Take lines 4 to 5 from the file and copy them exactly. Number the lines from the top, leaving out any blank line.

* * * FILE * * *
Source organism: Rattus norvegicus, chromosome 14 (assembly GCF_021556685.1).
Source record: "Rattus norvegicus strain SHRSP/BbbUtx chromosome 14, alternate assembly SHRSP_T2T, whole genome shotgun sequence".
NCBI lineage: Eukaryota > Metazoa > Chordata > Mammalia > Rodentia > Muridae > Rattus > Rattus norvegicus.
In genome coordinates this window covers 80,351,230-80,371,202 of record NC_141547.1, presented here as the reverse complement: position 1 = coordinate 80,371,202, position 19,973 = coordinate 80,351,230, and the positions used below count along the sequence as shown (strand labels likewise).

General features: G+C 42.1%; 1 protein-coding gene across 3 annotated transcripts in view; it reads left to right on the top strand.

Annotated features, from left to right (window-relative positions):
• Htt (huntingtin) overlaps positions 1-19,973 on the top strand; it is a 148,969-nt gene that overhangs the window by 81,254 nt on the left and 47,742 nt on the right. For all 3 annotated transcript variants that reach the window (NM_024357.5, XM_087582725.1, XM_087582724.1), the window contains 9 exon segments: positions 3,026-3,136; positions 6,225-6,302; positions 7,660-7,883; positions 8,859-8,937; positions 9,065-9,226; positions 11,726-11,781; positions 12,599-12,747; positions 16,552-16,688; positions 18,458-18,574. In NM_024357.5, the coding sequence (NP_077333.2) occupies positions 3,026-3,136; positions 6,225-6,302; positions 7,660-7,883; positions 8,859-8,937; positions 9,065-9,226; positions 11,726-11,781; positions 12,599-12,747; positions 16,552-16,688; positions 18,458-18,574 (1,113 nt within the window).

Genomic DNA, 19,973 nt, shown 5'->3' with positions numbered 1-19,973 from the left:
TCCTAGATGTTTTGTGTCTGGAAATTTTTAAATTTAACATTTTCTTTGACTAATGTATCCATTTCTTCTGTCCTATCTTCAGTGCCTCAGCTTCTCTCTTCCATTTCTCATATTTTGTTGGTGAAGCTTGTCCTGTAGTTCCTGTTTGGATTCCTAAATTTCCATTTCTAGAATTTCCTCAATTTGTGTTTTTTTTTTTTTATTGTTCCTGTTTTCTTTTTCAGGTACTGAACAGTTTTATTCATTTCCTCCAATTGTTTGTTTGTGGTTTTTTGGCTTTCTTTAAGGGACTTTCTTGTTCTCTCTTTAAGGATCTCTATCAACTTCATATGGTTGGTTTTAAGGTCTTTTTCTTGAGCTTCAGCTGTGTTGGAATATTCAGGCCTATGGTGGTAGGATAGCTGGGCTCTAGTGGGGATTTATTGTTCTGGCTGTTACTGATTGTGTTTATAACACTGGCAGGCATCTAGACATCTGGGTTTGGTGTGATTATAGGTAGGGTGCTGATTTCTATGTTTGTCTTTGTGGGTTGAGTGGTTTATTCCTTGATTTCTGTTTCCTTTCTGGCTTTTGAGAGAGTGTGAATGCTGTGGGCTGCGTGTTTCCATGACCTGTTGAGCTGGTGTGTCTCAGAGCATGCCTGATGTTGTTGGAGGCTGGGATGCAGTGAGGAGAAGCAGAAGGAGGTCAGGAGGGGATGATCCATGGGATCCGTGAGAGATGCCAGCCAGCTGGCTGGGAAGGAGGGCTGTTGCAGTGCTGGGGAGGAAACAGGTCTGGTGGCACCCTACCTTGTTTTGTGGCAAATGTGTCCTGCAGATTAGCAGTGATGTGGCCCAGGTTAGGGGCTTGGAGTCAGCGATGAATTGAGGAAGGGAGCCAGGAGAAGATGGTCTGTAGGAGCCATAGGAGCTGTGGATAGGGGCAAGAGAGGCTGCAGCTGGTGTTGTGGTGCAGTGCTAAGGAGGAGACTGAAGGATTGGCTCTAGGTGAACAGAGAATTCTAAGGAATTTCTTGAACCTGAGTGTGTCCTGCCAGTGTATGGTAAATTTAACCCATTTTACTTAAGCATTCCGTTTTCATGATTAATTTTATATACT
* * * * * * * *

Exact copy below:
In genome coordinates this window covers 80,351,230-80,371,202 of record NC_141547.1, presented here as the reverse complement: position 1 = coordinate 80,371,202, position 19,973 = coordinate 80,351,230, and the positions used below count along the sequence as shown (strand labels likewise).

General features: G+C 42.1%; 1 protein-coding gene across 3 annotated transcripts in view; it reads left to right on the top strand.